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Waking Up to Better Sleep Tips

Waking Up to Better Sleep Tips

As the unofficial start of summer nears, so do longer hours of daylight. This transition, especially for kids as summer vacation begins, can negatively affect sleep habits.

“It’s difficult to get kids to bed when it’s still light outside, so allowing them to stay up a bit later is okay, but try not to deviate more than one hour because sleep is just as important as the air you breathe.”

As part of Better Sleep Month, HSHS Sacred Heart Hospital’s accredited Sleep Disorders Center has tips to keep kids and adults fully rested during summer months.

  • Limit the use of electronics one hour prior to bed to prepare bodies and brains for sleep
  • Try not to deviate from a normal bedtime for more than two days in a row
  • Do not go to bed hungry
  • Keep the bedroom temperature cooler than the rest of the house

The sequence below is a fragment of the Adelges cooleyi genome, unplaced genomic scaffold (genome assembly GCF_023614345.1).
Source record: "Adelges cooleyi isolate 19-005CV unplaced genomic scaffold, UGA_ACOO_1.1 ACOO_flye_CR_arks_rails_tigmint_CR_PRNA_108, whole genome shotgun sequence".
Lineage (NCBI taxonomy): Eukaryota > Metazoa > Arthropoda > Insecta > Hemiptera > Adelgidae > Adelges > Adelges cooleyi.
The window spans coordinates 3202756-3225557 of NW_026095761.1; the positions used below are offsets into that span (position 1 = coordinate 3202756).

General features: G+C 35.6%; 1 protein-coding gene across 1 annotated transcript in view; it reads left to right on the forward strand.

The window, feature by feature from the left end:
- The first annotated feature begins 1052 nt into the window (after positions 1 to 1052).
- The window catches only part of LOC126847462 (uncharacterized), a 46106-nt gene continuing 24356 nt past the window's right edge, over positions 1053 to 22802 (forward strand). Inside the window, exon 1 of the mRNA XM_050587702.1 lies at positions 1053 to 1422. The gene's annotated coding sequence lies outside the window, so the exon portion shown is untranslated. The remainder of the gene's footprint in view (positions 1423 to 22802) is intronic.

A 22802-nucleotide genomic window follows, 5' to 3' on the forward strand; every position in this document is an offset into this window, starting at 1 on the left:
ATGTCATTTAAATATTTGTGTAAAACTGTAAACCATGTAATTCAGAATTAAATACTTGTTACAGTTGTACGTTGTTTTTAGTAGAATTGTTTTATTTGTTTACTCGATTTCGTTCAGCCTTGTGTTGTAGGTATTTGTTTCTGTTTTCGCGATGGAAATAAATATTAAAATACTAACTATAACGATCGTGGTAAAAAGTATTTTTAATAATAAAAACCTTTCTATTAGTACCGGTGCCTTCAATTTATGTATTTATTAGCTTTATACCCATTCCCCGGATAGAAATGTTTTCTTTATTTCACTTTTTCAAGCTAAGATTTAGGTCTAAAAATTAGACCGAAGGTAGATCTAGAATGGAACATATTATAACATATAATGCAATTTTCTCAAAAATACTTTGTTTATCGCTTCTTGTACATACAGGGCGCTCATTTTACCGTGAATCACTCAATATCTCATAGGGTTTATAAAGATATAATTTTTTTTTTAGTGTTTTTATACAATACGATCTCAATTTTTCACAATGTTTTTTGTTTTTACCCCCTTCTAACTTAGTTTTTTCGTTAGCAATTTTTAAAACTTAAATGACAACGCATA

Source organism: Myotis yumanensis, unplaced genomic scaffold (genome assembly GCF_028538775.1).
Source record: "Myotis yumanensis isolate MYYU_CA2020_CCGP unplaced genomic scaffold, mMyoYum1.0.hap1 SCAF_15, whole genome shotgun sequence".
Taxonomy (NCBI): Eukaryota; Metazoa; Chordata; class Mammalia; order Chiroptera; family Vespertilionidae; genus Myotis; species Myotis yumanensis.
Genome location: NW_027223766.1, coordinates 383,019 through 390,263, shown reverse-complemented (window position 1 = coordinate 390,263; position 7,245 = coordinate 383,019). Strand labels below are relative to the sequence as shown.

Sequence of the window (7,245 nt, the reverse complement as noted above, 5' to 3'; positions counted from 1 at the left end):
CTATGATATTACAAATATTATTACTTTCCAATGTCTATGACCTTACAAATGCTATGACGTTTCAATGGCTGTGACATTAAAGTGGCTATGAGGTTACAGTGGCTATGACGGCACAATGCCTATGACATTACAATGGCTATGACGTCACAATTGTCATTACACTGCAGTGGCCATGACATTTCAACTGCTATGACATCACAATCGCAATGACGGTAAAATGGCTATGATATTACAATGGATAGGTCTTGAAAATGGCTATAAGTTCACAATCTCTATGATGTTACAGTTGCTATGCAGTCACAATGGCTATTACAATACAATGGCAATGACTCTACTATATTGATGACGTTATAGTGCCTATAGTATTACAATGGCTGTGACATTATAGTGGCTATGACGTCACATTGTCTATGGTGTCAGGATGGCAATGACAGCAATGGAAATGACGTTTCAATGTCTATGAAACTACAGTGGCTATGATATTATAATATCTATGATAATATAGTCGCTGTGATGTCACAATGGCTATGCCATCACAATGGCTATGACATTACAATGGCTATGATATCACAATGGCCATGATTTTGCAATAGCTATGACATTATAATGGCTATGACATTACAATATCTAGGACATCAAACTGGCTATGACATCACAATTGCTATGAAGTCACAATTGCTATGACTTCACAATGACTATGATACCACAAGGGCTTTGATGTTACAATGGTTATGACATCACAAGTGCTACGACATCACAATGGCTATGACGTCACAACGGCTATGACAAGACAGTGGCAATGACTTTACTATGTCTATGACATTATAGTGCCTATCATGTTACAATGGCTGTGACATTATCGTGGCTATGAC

• Avoid caffeine four to six hours before bedtime

Kelly Schmidt, HSHS Sacred Heart Hospital Sleep Disorders Center facilitator says it’s always best to stay in a routine when it comes to bedtime and wake time, no matter the season. “It’s difficult to get kids to bed when it’s still light outside, so allowing them to stay up a bit later is okay, but try not to deviate more than one hour because sleep is just as important as the air you breathe.”

Schmidt says if you notice hyperactivity, sudden changes in behavior or prolonged extreme tiredness during the day, children may not be getting enough quality sleep. “Children, on average, need eight to 10 hours of sleep depending on their age,” she says. “That doesn’t change during summer break or on holidays.”

There are more than 80 identified sleep disorders and sometimes the cause has nothing to do with actual lack of sleep, according to Schmidt. She says stress, depression, a change in family dynamics, a new caregiver and other life adjustments can lead to trouble sleeping.

If you have concerns about sleep patterns, or have difficulties falling or staying asleep, contact the HSHS Sacred Heart Hospital Sleep Disorders Center at 715-717-4933, or CLICK HERE FOR MORE INFO.

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